Saturday, 20 January 2018
DID you filter the manifestos?
Did you hear all sides of the campaign arguments?
Do we, like many of those who listened to Jesus, hear what we want to hear, see what we want to see, all to justify a position we are not prepared to review and change?
Christians celebrated the festival of Pentecost on June 4. Review, change and challenge were the order of that day, nearly 2,000 years ago, when the Jewish festival also marked the emergence of a Christian community, the church.
It was not just for the disciples receiving God’s gift of the Holy Spirit but also the onlookers who were caught up in the consequences. Holy love was the source, the reason, the method and the outcome.
“Love” was the cry from the thousands who gathered in defiant solidarity for a concert in the wake of the Manchester terror attack.
“As I have loved you, so you must love one another” was the advice and command of Jesus to his disciples.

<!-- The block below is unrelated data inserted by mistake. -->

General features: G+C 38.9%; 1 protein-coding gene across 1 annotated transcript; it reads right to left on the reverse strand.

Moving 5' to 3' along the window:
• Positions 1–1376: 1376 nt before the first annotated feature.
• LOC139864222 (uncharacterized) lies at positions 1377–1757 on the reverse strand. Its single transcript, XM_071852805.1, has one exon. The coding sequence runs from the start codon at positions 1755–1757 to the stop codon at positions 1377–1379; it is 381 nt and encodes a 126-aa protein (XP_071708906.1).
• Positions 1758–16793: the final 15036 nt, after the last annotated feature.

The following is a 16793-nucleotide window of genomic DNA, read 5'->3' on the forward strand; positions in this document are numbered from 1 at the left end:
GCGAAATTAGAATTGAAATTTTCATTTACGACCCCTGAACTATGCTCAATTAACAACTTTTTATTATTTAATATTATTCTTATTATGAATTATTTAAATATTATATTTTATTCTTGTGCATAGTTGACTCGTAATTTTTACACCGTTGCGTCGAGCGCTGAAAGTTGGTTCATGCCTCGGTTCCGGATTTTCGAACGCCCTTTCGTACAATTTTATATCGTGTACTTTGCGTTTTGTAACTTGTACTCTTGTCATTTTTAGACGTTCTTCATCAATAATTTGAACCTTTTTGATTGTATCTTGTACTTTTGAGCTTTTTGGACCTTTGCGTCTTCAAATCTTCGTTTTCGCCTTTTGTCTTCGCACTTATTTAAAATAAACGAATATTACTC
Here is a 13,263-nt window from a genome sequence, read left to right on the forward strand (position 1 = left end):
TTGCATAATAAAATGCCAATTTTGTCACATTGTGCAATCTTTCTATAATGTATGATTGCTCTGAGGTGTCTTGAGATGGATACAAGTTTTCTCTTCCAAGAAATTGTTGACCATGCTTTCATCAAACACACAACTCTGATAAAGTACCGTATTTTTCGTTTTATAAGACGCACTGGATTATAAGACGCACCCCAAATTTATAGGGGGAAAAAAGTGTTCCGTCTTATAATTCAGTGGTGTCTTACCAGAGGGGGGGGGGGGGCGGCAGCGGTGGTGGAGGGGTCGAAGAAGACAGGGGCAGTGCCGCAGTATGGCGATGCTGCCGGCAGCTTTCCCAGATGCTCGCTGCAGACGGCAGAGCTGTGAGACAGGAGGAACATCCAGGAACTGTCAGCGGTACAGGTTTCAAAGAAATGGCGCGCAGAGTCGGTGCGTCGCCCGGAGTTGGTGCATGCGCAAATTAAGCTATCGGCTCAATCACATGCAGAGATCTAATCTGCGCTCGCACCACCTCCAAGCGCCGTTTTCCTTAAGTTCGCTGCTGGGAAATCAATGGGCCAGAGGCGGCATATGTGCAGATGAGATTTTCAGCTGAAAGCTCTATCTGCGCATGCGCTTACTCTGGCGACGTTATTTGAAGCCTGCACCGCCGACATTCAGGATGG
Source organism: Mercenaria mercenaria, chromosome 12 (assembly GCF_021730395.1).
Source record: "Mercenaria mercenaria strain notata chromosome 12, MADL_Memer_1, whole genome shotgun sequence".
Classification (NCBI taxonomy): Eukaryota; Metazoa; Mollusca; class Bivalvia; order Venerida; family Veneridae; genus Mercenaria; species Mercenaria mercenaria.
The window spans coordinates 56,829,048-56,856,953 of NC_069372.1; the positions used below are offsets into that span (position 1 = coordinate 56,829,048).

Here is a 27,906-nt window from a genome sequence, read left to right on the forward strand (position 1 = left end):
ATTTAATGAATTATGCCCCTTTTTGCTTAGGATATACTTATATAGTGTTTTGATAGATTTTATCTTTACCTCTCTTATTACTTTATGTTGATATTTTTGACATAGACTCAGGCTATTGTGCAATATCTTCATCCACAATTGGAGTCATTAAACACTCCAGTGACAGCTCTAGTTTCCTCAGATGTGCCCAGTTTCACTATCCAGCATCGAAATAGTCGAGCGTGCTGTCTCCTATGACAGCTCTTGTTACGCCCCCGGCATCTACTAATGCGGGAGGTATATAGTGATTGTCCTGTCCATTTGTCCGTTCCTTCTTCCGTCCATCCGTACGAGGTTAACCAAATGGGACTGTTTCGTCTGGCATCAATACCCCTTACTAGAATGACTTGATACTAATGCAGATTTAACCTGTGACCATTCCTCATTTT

Love is a verb in these contexts. It is a choice, action born of an idea, a principle, an attitude. If it becomes a feeling, that is a bonus. If it becomes automatic, that is sacred.
We have seen love in action under the most terrible of circumstances. Homeless Steven Jones ran to the aid of strangers injured at the Manchester arena; an officer charged towards the three attackers in London Bridge with just his baton, trying to prevent further carnage; Ariana Grande returned to the UK with a celebrity team to host the “One Love Manchester” concert raising more than £9.3m for those affected by the attack, visited victims in hospital as have members of the royal family; Millwall fan Roy Larner tried to stop the attackers and help others escape and was stabbed five times while doing so.
Every act of love and concern for “another” is building a better world — as Jesus said it could.
19 June 2017
THE manager of a children’s home in Sonning ... [more]
POLL: Have your say